CLEVELAND -- The sign might have read "Indians Merchandise," but the items in the booth below reflected something else entirely. People were lining up to buy a No. 37 jersey at Progressive Field on Sunday, and it wasn't Tribe right-hander Jake Westbrook's No. 37 they were interested in. It was that of Nationals phenom Stephen Strasburg, making his second career Major League start. Taking full advantage of what some dubbed "Strasmas" -- i.e. the dramatic, Christmas-like effect Strasburg's presence had on ticket sales for Sunday's matinee, which drew their second-largest crowd of the season -- the Indians made what is believed to be an unprecedented move in this ballpark, dedicating an entire merchandise stand to an opponent.
"We just wanted to maximize the opportunity," said Bob DiBiasio, the Indians' vice president of public relations. "It only makes sense." For some, this led to some potential conflicts of interest. You might even call them moral dilemmas. Donning a Grady Sizemore jersey, 13-year-old Johnny Dudinec, of Hudson, Ohio, plunked down $25 of his own money for a Strasburg jersey T-shirt. It was the boy's own small investment in one of the more hyped rookies in Major League history, but it didn't deter him from his true rooting interests. He would wear the shirt at some point, but not on this day. "Not in here," Dudinec said, clutching the sealed bag close to his chest. Every item in the booth, which sat outside the Tribe's Team Shop, was some form of Strasburg's jersey. The replica jersey was going for $100, and kids' jerseys were going for $65. "He'll probably outsell the [Indians'] store," said Torin Walters, who made the drive to Cleveland from Huntington, W.Va., with his son and his son's friend. "We took a picture of the 'Indians Merchandise' sign. It's nothing but Strasburg here." Strasburg, who allowed a run on two hits with five walks and eight strikeouts over 5 1/3 innings to post his second victory, was the reason folks were lined up at the Will Call and ticket windows outside the Gate A entrance on Gateway Plaza. And he was the reason the Indians credentialed about 50 more media members than they do for the average game. According to DiBiasio, the Indians sold roughly 13,000 tickets since midnight ET on Wednesday, following Strasburg's 14-strikeout debut against the Pirates on Tuesday night. A walkup crowd of 3,823 descended upon Progressive Field on Sunday, bringing the total announced attendance to 32,876. Only the Tribe's sold-out home opener has drawn more this season. Strasburg, then, provided a needed spark in sales for an Indians team that entered the day ranked last in the Majors in average attendance (16,023). "The energy around the ballpark reminded people of the fun of 2007 [when the Indians reached the American League Championship Series]," DiBiasio said. "People were coming up to me, saying, 'This is fun! There's a buzz!'" That buzz is what lured 19-year-old David Carver, a Tribe fan from nearby Mansfield, Ohio, to come to Progressive Field for the very first time. "I want to see history," Carver said. On "Strasmas," that feeling was shared by many.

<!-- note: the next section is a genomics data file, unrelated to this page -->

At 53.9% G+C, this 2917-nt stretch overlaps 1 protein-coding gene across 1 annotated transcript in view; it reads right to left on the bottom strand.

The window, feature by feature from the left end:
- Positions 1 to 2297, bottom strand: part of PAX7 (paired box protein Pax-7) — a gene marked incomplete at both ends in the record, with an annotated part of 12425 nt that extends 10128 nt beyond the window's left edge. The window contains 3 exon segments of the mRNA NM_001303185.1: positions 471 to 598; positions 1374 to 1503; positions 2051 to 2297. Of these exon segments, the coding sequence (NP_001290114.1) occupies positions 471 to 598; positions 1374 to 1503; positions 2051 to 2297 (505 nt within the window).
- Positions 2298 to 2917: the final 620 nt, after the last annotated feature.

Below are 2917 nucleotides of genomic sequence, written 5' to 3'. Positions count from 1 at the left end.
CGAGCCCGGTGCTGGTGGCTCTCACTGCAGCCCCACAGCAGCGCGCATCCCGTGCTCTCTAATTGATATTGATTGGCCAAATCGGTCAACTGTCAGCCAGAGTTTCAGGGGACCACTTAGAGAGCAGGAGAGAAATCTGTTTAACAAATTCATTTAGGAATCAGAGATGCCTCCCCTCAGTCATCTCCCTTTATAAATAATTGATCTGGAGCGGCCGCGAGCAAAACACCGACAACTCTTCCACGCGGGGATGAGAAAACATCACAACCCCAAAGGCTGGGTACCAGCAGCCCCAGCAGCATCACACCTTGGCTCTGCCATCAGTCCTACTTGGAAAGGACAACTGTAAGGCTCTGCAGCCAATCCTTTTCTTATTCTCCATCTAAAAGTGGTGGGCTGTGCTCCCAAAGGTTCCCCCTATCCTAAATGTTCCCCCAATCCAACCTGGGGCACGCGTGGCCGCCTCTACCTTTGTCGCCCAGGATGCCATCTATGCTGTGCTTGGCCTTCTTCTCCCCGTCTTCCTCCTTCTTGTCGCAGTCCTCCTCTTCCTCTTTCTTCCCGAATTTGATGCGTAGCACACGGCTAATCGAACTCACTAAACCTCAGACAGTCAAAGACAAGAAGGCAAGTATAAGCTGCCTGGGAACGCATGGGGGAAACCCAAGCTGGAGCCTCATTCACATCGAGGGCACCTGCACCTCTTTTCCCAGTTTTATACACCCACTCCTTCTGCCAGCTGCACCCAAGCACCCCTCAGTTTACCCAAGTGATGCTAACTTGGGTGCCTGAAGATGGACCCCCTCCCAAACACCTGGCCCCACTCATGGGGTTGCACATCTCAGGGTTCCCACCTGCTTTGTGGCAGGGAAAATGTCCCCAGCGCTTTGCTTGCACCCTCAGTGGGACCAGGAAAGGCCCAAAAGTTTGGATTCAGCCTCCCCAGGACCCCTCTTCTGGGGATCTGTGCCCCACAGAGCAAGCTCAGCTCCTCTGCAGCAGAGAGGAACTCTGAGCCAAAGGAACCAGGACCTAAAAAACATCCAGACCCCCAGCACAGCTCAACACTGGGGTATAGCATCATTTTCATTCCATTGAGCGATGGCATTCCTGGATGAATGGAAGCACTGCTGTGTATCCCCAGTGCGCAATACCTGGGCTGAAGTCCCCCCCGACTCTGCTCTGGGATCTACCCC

Anthony Castrovince is a reporter for MLB.com. This story was not subject to the approval of Major League Baseball or its clubs.